1.What role does forecasting play in the supply chain of a build-to-order manufacturer such as Dell? Although Dell builds to order, they obtain PC components in anticipation of customer orders and therefore they rely on forecasting. This forecast is used to predict future demand, which determines the quantity of each component needed to assemble a PC and the plant capacity required to perform the assembly.
2.How could Dell use collaborative forecasting with its suppliers to improve its supply chain? Collaborative forecasting requires all supply chain partners to share information regarding parameters that might affect demand, such as the timing and magnitude of promotions. Dell could share with their components suppliers all of the promotions, e.g., holiday, back-to-school, etc., they have planned. These suppliers could, in turn, notify their suppliers of discrete components that a spike in demand is anticipated. These demand forecasts for end items determine the demand for components and coupled with knowledge of fabrication times, allows all members of the supply chain to provide the right quantity at the right time to their customers.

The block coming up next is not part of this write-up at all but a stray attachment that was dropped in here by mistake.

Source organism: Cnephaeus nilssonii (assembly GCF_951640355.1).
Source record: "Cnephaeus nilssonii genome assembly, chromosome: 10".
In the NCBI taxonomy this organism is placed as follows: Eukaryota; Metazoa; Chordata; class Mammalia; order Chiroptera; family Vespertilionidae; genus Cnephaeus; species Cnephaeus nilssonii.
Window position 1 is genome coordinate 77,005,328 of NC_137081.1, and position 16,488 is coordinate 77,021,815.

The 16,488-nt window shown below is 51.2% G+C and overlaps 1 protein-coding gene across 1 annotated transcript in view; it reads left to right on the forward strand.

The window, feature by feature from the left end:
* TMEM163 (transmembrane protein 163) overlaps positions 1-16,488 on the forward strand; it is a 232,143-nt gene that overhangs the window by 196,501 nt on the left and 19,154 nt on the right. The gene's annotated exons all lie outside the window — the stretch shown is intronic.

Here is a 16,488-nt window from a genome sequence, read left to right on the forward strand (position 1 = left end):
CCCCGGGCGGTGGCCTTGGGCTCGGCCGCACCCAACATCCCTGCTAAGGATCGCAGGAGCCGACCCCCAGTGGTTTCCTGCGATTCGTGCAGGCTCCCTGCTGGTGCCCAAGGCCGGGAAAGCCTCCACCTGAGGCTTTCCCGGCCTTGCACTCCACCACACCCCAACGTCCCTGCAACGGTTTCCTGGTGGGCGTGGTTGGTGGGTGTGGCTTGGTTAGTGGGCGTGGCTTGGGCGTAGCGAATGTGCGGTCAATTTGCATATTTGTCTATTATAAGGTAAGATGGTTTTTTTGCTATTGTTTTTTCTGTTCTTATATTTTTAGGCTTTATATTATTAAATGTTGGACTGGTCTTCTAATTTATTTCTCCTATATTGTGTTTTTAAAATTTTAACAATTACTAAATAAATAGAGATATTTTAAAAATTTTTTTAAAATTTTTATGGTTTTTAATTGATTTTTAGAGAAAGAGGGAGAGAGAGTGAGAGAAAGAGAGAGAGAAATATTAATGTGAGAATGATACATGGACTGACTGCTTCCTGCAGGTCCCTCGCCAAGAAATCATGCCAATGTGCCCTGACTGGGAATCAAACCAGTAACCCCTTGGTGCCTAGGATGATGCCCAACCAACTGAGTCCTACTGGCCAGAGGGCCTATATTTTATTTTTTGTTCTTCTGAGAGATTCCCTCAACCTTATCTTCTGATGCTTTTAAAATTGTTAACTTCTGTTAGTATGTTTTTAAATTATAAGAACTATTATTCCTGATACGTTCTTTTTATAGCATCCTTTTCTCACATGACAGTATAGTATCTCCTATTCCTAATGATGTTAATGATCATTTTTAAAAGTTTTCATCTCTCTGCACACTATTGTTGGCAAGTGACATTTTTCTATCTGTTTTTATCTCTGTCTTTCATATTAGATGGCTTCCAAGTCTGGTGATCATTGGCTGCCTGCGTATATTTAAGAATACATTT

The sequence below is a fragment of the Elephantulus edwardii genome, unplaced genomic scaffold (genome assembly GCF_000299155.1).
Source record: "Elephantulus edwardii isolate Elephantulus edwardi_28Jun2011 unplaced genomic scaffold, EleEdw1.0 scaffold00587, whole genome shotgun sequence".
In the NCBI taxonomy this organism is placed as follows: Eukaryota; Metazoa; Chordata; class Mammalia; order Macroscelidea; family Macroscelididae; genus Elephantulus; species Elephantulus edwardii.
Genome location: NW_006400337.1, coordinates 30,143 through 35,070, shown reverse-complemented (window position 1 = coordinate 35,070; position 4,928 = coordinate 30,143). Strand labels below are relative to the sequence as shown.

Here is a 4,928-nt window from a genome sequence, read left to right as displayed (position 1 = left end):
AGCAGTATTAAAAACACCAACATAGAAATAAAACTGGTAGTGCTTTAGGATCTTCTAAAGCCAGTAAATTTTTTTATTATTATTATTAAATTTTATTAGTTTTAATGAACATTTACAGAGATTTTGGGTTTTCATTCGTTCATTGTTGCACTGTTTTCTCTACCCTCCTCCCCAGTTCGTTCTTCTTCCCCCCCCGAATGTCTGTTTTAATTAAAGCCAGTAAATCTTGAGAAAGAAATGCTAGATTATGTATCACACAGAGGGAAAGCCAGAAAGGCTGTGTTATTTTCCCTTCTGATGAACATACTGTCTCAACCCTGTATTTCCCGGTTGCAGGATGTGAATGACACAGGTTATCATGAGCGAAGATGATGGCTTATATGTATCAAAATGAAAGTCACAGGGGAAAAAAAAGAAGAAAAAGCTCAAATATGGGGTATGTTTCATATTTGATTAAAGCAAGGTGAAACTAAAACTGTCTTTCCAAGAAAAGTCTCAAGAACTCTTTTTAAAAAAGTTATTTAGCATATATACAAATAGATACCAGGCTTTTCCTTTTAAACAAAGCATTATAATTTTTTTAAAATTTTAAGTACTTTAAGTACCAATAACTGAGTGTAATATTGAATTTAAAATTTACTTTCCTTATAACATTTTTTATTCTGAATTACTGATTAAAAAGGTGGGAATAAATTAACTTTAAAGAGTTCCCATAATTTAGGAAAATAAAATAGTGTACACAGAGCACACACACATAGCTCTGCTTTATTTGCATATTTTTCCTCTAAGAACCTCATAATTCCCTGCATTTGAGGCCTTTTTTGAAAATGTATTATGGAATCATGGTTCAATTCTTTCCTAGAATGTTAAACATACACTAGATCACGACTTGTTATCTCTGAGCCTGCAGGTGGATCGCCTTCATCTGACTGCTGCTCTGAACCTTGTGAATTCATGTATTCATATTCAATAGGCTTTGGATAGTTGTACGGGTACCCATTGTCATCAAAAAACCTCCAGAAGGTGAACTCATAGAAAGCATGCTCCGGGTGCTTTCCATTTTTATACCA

3.What role does forecasting play in the supply chain of a mail order firm such as LL Bean? LL Bean has historically operated almost exclusively in a make-to-stock mode and with very few exceptions, stocked products that did not go out of style as rapidly as many other clothing and accessory lines. A pre-worldwide web existence would have relied on communication with manufacturers about what products might be featured on the front of their catalog. The lead times involved in printing and distributing the catalog and producing the product line were such that elaborate planning and forecasting tools were not required. A quick visit to the web site demonstrates that this is changing; the featured products on the web site can be changed daily or programmed to rotate each time the web...